The Research on Supporting EL Students
While ELs are the most rapidly growing student subgroup, representing nearly 10% of public school students and speaking more than 400 different languages and dialects, over 30 states do not require EL training for general classroom teachers beyond what is required federally. Indeed, the research on teacher preparedness and self-efficacy for teaching ELs paints a bleak picture. Despite a strong likelihood of having an EL student in their classroom, teachers are often without the necessary training and support to meet the needs of a heterogeneous EL student population with unique educational needs related to developing both English language skills and building subject area knowledge. Accordingly, national data reveal many ELs have unmet academic potential, as evidenced by academic assessment results comparing the achievement of ELs to their non-EL peers.
How Teachers and Families Can Partner to Support EL Students’ Success
Strategies for educators to move from “barriers to family involvement”
to “leveraging strengths through family engagement”
A few years ago Family Engagement Lab facilitated a gathering of parents to discuss parent-teacher partnerships at their elementary school. During the discussion, the group moderator pulled us aside to let us know that a parent was there because her child had been retained a grade and she did not know why. A few weeks later at a similar gathering, we were pulled aside by the moderator again, this time to tell us about a parent whose child was receiving decent grades throughout the year but scored poorly on the state test and now needed summer remediation.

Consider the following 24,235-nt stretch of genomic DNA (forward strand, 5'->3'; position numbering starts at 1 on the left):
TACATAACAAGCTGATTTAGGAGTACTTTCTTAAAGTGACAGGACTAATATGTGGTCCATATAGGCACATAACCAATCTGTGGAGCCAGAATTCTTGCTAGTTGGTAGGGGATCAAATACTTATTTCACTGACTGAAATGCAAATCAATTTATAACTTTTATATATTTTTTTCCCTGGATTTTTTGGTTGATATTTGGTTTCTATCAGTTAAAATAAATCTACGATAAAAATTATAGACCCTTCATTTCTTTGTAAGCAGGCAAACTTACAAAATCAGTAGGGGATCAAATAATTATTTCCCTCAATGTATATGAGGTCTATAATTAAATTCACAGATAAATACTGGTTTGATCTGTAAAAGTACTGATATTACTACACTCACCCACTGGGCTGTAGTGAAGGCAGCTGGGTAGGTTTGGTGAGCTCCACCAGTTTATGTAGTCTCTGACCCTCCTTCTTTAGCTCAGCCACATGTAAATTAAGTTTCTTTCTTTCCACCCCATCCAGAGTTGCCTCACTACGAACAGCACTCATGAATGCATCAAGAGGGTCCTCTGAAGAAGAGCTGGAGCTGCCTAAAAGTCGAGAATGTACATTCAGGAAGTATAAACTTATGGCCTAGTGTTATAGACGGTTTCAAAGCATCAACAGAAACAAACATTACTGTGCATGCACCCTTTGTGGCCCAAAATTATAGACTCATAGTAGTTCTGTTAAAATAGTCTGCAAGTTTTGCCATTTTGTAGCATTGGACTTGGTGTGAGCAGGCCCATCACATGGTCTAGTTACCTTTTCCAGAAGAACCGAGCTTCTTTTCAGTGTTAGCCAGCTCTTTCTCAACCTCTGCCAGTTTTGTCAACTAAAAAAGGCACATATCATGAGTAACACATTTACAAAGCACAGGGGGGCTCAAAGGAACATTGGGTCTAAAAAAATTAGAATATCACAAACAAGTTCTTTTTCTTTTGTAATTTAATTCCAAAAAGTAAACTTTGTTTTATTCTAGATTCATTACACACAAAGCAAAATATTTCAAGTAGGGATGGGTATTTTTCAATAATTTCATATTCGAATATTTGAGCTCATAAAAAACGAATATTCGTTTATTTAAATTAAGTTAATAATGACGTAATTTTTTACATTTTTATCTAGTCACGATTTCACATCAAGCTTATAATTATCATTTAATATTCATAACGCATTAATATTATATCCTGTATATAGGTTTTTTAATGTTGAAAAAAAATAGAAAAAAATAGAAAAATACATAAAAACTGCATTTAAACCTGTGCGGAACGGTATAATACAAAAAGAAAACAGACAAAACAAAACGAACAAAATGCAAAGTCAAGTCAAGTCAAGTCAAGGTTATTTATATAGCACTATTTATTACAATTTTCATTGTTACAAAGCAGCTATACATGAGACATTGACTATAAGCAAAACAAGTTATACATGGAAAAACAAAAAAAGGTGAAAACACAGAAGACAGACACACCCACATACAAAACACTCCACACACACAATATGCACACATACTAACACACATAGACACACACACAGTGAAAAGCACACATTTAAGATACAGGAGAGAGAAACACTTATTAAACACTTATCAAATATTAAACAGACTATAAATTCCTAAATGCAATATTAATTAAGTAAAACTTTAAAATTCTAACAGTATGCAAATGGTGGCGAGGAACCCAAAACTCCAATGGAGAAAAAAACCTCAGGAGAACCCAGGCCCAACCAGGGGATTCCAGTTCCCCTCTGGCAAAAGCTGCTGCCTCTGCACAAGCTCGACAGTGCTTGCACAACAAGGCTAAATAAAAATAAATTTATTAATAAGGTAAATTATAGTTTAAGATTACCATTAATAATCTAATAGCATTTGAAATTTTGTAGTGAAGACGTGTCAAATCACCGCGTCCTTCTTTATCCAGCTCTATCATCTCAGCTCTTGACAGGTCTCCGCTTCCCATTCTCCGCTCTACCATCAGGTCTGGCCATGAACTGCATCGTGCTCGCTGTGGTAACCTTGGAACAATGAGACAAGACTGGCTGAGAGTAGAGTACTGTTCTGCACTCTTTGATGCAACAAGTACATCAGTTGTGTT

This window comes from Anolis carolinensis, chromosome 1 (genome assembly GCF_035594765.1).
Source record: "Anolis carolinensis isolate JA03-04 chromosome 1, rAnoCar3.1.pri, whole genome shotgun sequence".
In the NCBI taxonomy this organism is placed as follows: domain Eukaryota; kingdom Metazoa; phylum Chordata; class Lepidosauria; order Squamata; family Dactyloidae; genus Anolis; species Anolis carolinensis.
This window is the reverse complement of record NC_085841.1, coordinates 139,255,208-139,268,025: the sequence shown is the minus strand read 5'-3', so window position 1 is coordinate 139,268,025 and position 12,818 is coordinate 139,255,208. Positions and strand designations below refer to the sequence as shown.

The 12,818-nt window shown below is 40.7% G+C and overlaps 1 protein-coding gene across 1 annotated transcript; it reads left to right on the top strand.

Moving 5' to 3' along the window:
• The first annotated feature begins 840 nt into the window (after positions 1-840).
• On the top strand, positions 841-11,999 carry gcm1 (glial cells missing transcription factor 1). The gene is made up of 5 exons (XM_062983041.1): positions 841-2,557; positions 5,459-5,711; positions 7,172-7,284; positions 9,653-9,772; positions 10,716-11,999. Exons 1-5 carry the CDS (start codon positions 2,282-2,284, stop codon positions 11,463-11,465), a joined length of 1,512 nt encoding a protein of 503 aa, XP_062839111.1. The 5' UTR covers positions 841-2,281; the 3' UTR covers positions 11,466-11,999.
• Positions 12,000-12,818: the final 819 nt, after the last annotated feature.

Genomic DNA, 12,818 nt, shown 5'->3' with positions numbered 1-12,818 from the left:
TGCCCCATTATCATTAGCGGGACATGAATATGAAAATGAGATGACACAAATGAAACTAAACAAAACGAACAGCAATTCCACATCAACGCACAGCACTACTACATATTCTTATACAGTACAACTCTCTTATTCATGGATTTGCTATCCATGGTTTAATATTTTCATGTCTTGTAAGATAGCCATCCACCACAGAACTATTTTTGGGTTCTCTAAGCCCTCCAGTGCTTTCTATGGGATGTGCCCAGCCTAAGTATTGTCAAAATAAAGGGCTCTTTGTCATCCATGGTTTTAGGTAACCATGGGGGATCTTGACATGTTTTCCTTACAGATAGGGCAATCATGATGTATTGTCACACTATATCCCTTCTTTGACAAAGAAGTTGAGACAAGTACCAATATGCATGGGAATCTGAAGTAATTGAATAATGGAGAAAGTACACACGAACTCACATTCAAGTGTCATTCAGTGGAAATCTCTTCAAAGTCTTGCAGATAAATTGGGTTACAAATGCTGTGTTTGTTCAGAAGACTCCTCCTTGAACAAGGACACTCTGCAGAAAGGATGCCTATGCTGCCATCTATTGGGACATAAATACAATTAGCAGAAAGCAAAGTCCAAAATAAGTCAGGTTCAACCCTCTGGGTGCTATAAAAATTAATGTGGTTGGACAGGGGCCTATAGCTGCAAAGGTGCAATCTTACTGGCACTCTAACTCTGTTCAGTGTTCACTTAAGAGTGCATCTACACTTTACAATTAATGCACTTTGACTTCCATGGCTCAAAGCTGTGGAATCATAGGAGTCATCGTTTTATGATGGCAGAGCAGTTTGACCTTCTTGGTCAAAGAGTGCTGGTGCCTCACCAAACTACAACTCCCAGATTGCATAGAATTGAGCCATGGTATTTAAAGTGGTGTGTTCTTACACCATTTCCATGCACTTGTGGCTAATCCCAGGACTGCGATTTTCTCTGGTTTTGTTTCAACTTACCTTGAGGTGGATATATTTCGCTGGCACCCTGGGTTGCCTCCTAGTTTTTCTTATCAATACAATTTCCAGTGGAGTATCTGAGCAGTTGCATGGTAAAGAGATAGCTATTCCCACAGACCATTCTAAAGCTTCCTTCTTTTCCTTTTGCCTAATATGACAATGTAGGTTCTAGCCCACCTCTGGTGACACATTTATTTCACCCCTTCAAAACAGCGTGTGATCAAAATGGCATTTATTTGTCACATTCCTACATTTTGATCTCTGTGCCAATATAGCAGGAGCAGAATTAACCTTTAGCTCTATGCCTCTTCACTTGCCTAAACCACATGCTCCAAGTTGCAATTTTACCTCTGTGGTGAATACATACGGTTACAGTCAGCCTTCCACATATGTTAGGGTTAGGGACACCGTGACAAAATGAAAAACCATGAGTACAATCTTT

In both cases, the teachers and parents did not share a common language. Language differences often come in between the two most important figures in a child’s life—parents and teachers, and limit their ability to communicate early to identify problem areas and partner together to support struggling learners.
The consequences are severe. English Learners (also referred to as English language Learners, ELs, or ELLs) make up 9.5% of public school students, and 16% of kindergarteners nationally, yet proportionately far fewer achieve academic proficiency compared to their English-speaking peers. For example, national data reveal that fewer ELs achieve proficiency compared to non-ELs in mathematics (14% versus 43%) and Reading (9% versus 40%). Lost learning during the COVID-19 pandemic is expected to reduce academic progress even further. The long-lasting negative impacts are well-documented and range from lower high school completion rates to lower earning potential and underemployment.